Chilblains, also known as pernio, occurs when the small blood vessels of the toes go into spasm. This disease process results in redness, swelling, itching, and sometimes blistering of the involved toes. This is most commonly seen in cold, wet environments. For this reason, we have recently been seeing numerous cases in our offices.
Chilblains has more recently been associated COVID-19 when some patients, especially children, began to develop red, blistered toes after contracting coronavirus. This new condition is now referred to as “COVID toes”, but the exact correlation between coronavirus and chilblains is not well understood. Initially, it was thought to be the result of blood clotting disorders brought on by the virus. More recently, however, scientists have hypothesized that it is because patients who contract COVID-19 tend to isolate in cool, damp areas such as the basement of a home, and it is thought that these environmental factors may cause chilblains. Although chilblains can sometimes be associated with coronavirus, development of red toes with sores is not an indication to get tested for COVID if you are otherwise asymptomatic.
Diagnosis of chilblains is made clinically by taking a thorough patient history and performing a thorough physical exam. Because chilblains is a vascular condition, it may be more common in patients with a history of peripheral vascular disease or Raynaud’s phenomenon. When examining a patient with chilblains, the toes may be cool to touch, red or blue in color, and may sometimes have superficial sores or blisters.
First line treatment for chilblains is to avoid the environmental factors that cause it to occur. Avoid cool and wet climates, change socks frequently, and apply dry heat to the toes. For example, place a towel in the dryer then wrap is around the affect foot. If the toes are itchy or blistered, topical steroid cream may be prescribed to relieve symptoms. Topical vasodilators may also be prescribed to bring more blood flow to the affected toes.
Fortunately, with spring around the corner, these cases will decline. With warmer, dryer weather, these cases become self-limiting. In the meantime, however, do not hesitate to come in to be evaluated by one of the doctors of Advanced Podiatry.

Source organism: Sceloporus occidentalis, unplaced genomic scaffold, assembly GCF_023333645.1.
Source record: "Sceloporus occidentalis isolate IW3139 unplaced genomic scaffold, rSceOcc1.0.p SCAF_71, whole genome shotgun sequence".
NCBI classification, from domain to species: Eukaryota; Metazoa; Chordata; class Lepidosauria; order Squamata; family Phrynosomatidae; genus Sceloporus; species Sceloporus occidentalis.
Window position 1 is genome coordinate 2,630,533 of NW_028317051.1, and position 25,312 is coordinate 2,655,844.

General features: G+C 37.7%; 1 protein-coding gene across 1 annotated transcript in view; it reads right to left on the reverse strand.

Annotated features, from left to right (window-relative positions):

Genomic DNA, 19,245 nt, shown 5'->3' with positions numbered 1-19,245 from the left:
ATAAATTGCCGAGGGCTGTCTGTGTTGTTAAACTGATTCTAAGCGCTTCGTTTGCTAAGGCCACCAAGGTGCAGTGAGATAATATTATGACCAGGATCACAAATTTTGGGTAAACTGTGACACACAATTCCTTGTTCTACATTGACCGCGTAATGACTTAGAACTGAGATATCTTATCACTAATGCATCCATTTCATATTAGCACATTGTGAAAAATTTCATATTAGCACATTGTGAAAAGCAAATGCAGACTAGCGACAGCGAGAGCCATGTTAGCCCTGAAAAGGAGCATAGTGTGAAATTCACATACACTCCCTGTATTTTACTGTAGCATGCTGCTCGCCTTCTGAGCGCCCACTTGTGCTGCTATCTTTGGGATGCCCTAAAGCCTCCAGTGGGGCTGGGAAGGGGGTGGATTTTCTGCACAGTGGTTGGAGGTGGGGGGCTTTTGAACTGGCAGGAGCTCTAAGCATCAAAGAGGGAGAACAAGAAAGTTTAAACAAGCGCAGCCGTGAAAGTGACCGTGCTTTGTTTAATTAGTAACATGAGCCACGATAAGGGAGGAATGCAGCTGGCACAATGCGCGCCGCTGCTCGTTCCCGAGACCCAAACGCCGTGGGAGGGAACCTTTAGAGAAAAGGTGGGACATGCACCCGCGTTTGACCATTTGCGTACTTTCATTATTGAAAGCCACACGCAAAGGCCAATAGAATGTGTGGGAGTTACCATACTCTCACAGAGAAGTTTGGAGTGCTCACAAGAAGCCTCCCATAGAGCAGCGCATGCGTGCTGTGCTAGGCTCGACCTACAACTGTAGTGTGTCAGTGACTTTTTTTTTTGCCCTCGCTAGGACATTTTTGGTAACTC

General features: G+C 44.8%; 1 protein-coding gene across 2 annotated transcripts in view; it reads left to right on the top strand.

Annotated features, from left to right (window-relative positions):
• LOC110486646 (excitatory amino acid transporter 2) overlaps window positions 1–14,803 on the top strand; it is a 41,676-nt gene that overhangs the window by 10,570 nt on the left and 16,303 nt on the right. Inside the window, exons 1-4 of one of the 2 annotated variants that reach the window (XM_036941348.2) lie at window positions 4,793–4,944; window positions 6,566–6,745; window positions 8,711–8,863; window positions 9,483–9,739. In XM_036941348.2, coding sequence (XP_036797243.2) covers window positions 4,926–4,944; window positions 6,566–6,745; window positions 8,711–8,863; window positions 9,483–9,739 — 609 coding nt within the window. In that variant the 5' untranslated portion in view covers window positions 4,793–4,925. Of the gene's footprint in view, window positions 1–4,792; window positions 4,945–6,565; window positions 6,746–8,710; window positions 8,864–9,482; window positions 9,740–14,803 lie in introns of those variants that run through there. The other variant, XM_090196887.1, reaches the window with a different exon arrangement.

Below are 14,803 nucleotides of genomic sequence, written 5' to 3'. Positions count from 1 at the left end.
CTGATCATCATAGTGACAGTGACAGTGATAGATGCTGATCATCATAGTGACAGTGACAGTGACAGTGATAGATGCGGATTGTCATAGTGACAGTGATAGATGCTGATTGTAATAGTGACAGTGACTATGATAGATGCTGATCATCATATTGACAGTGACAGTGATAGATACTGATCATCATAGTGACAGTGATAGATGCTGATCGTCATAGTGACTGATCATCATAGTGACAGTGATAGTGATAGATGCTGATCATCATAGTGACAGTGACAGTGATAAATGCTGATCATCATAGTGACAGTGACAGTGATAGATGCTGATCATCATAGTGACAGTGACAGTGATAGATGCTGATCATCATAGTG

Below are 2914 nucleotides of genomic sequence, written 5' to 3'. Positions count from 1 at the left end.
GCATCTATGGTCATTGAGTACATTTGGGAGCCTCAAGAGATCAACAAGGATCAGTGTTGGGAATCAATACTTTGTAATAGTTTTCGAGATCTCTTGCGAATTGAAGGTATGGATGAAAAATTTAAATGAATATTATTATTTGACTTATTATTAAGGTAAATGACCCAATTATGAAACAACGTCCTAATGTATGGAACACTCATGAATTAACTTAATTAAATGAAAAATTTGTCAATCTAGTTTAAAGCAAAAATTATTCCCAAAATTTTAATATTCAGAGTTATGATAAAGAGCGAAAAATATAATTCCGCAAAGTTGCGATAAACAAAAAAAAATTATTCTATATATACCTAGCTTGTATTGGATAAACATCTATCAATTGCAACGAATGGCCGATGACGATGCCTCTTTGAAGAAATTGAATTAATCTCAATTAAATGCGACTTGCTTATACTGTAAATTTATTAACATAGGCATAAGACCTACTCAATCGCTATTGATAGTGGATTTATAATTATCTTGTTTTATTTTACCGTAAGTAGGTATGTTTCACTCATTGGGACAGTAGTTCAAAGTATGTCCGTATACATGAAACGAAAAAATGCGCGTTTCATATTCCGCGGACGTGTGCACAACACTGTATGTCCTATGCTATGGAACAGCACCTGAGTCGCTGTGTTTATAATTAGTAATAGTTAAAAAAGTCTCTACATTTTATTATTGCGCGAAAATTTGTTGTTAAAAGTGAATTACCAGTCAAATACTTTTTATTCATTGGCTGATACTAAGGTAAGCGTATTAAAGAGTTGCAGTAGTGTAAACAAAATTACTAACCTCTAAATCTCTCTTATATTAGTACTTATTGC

Metatarsalgia refers to any pain in the foot related the heads of the metatarsal bones. These bones are the long bones of the midfoot which lead up to the toes. While metatarsalgia is a common general diagnosis, there are various specific causes for the pain.
If one of the metatarsal bones is elongated or prominent, this may lead to increased pressure underneath the heads of the bone. This is most common around the 2nd metatarsal since it is the longest of these bones. Patient may experience focal tenderness to the area, and they may also develop a callus as a result of the increase in pressure.
There are other deformities of the foot and ankle that can lead to increased pressure under the metatarsal heads. A tight Achilles tendon will cause the foot to be more contracted and can create more pressure under the forefoot. Additionally, patients who have high arches will have metatarsals that come down at a steeper angle and therefore incur more pressure under their heads.
Older patients may experience atrophy of the fat that is naturally present on the sole of the foot. Without this fat padding present, these patients may develop pain around bony prominences, especially the metatarsal heads.
Metatarsalgia can also result from injury to the soft tissue structures around the joint comprised of the metatarsal and its adjacent toe. These injuries can result from trauma or from overactivity especially in athletes.
Treatment of metatarsalgia is specific to the specific type of issue the patient may have. For individuals who have increased pressure around a metatarsal head because of a tight Achilles or an elongated metatarsal, an off-loading pad may be dispensed to decrease pressure to the area. Custom orthotics are an excellent treatment option since they too can decrease the pressure in the painful area under the metatarsal head, and they are specifically customized based on the patient’s foot type. If a callus is present in the painful area, it may shaved down to reduce pain. If there is a specific soft tissue injury that is causing pain, it may be treated with RICE therapy, orthotics, or anti-inflammatory medications.